Eminent Hindi writer with more than 50 years of experience and creator of Jaltarang, Simmi Harshita was awarded on Wednesday for her rich literary contributions at the 3rd annual Kusumanjali Sahitya Samman 2014.The occasion, an annual initiative by Kusumanjali Foundation was organised to recognise contributions made by renowned authors in the field of Hindi and Bengali literature.Present at the event, LK Advani, Member of Parliament, Lok Sabha was the chief guest who presented the awards to Dr. Ramkumar Mukhopadhayay for his Bengali contribution titled Dhanapatir Sinhaljatra and to Simmi Harshita for Jaltarang. Also Read – ‘Playing Jojo was emotionally exhausting’Commenting on the occasion the senior BJP leader promoted Indian languages and said that they should be used frequently even in abroad,’I was born under British rule. It was very humiliating that during foreign trips, people of different countries used to talk in their own language but people going from India mostly talked in English, even amongst themselves. It didn’t look nice.’ ‘There are some things which are very painful. One of them is not speaking ones language and speaking another language,’ Advani said at the event where he was felicitated. Also Read – Leslie doing new comedy special with NetflixKusumanjali Foundation, founded and established by writer Dr Kusum Ansal seeks to promote and support the artisitc, literary, and cultural activities in the country. As a part of Foundation’s promotional programmes, the Kusumanjali Sahitya Samman was established in 2011 to recognize the talent of reknowned authors in the field of literature. Every year, two awards are givern to creative works in the genres of literature comprising fiction, shorrt story, poetry and drama. Nominations from a large number of literary works published during the last five-year periods were selected for the Kusumanjali Sahitya Samman 2014.Speaking at the occasion, Dr. Kusum Ansal, prolofic writer and Founder of Kusumanjali Foundaton said, ‘ The Kusumanjali Sahitya Samman was initiated with a view to recognise the merit and standards of excellence acheived by eminent authors and scholars in their respective field of literature. Our country holds a distinctive linguistic and literary history. The award-winning texts borrow cultural inspirations from the author’s mother tongue are are a rich source of contemporary yet classical Indian writing.’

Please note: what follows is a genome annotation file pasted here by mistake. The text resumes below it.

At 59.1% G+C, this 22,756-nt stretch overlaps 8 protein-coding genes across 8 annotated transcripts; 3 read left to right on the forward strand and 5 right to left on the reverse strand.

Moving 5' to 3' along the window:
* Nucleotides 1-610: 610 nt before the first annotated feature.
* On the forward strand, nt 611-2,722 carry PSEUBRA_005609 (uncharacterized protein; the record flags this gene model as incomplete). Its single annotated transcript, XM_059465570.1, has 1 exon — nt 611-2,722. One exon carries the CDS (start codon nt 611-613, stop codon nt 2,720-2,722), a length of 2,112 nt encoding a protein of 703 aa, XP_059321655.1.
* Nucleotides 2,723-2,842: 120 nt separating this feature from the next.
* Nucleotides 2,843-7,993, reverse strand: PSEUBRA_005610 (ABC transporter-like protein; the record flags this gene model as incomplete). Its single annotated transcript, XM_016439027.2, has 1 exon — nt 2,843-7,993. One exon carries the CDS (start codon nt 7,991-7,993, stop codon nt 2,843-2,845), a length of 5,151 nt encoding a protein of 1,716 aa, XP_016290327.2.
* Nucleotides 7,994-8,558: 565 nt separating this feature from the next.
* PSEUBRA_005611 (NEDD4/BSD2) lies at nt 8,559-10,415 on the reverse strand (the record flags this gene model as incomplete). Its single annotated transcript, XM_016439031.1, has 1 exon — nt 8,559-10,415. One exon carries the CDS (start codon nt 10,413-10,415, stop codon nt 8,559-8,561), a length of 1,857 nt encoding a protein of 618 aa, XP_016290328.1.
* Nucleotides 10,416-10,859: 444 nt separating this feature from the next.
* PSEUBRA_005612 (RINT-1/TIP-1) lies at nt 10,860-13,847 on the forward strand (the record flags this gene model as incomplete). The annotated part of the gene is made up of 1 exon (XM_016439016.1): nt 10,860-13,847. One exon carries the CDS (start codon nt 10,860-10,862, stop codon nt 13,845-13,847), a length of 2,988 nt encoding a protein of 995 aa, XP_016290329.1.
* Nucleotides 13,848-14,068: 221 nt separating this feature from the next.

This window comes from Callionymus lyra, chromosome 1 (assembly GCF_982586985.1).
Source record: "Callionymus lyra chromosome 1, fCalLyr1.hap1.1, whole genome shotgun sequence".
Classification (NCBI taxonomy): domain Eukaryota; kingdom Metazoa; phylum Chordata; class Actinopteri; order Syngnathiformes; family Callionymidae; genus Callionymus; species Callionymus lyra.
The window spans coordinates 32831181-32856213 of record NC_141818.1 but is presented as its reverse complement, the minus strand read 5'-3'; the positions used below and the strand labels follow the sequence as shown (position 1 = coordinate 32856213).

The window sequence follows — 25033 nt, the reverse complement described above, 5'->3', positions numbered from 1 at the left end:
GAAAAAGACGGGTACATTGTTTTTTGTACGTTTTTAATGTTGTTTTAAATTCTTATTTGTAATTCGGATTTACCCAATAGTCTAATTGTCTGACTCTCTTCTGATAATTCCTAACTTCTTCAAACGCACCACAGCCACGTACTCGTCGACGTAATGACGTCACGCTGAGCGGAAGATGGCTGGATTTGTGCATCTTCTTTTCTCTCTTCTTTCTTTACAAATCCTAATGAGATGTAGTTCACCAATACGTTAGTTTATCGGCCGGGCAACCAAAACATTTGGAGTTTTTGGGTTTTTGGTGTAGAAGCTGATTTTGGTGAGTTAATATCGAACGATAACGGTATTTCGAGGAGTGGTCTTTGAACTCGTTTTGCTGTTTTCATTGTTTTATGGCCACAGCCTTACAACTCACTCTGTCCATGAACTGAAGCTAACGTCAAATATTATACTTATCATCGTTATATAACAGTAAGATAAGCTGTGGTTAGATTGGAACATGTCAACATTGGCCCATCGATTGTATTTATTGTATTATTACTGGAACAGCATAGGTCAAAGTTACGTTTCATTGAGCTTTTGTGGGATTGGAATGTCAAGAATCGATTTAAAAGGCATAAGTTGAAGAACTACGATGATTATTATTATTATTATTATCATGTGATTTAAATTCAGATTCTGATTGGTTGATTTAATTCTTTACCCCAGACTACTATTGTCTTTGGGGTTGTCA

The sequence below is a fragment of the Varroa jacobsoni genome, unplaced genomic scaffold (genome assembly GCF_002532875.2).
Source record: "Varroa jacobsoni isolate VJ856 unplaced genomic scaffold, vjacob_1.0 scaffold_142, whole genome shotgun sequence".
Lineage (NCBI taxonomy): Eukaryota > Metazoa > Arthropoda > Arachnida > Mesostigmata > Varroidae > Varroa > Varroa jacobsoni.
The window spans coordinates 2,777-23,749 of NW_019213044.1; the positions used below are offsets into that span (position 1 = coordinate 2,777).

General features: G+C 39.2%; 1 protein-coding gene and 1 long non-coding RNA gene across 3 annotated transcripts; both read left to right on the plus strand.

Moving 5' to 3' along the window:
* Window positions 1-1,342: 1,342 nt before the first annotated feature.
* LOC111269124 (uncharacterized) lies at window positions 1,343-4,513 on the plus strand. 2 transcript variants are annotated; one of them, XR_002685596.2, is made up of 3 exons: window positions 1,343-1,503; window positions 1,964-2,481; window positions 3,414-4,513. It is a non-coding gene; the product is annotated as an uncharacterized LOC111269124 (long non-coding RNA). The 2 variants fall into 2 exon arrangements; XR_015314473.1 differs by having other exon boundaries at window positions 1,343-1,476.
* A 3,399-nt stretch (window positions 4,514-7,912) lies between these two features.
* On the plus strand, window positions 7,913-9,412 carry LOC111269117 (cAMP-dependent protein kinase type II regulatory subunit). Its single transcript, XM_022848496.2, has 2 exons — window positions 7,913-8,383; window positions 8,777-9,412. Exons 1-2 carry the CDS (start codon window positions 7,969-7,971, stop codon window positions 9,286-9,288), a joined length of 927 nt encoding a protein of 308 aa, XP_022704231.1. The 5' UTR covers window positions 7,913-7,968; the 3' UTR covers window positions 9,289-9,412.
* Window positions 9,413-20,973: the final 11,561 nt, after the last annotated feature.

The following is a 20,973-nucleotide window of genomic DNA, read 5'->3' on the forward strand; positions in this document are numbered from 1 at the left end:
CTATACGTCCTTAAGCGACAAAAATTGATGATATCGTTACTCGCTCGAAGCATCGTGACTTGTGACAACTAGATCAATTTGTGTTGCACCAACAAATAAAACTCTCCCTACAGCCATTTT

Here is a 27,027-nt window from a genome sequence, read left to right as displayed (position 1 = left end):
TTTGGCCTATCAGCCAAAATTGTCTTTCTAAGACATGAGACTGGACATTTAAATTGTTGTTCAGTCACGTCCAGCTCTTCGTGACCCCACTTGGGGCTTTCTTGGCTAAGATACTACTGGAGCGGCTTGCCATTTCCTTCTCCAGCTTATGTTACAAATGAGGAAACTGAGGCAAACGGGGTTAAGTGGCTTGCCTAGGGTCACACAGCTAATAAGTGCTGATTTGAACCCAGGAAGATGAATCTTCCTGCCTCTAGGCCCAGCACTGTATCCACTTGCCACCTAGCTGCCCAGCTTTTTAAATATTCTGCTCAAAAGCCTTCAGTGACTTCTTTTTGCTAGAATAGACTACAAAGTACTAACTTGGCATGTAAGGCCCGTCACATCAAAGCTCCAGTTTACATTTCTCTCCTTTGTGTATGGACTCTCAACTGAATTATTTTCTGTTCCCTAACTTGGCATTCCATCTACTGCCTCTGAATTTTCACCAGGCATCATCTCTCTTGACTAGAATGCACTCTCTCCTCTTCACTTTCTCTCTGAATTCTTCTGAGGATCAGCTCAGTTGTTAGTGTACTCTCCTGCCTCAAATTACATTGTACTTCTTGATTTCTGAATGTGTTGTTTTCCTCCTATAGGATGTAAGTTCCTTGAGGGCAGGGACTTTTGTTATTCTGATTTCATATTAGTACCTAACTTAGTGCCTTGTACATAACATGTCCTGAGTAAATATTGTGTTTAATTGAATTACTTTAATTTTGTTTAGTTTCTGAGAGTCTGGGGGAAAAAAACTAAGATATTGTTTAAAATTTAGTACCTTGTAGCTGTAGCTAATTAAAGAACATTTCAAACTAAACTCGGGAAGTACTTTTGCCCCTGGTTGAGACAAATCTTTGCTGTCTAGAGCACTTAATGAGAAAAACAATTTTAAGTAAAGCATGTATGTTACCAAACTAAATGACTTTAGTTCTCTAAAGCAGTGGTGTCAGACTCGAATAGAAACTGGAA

Do Sardars feel bad about Santa Banta jokes on them? If so, the Supreme Court on Monday said it will seriously consider examining a plea to ban websites displaying jokes on them.“If we think that your community do feel bad about it, we will definitely seriously consider it,” a bench comprising Chief Justice T S Thakur and Justices AK Sikri and R Banumathi said.“Does your community stand by you,” the bench asked a Sikh woman lawyer Harvinder Chowdhary, who has filed a PIL in this regard.She said Delhi Sikh Gurduwara Management Committee(DSGMC) has also filed a petition on the same issue and they are engaging a battery of senior advocates including Ram Jethmalani to argue the matter.While the woman advocate was making submissions, the bench intervened and asked Additional Solicitor General P S Patwalia to express his views on the issue being a Sardar himself.
Kolkata: Renowned classical singer Pandit Arun Bhaduri passed away at a city hospital on Monday morning after a prolonged illness, family sources said. He was 75 and is survived by wife and son. Pandit Bhaduri, considered to be one of the masters of Bengali songs and Bhajans, was suffering from chronic obstructive pulmonary disease and other respiratory ailments for quite sometime. Chief Minister Mamata Banerjee expressed her grief over the demise of Pandit Bhaduri. Also Read – Rain batters Kolkata, cripples normal life “I am deeply saddened by the sudden demise of Pandit Arun Bhaduri, an exponent of Kirana, Rampur Gharana… “He was a guru at the state Sangeet Academy. In 2014, we had conferred Bangabibhusan award. I convey my heartfelt condolences to members of his family, friends and followers,” Banerjee said in a statement. The veteran singer had served as a guru (teacher) at the ITC Sangeet Research Academy, and was a top radio and television artiste. Pandit Bhaduri was trained in Indian music by Md A Daud and Md Sagiruddin Khan.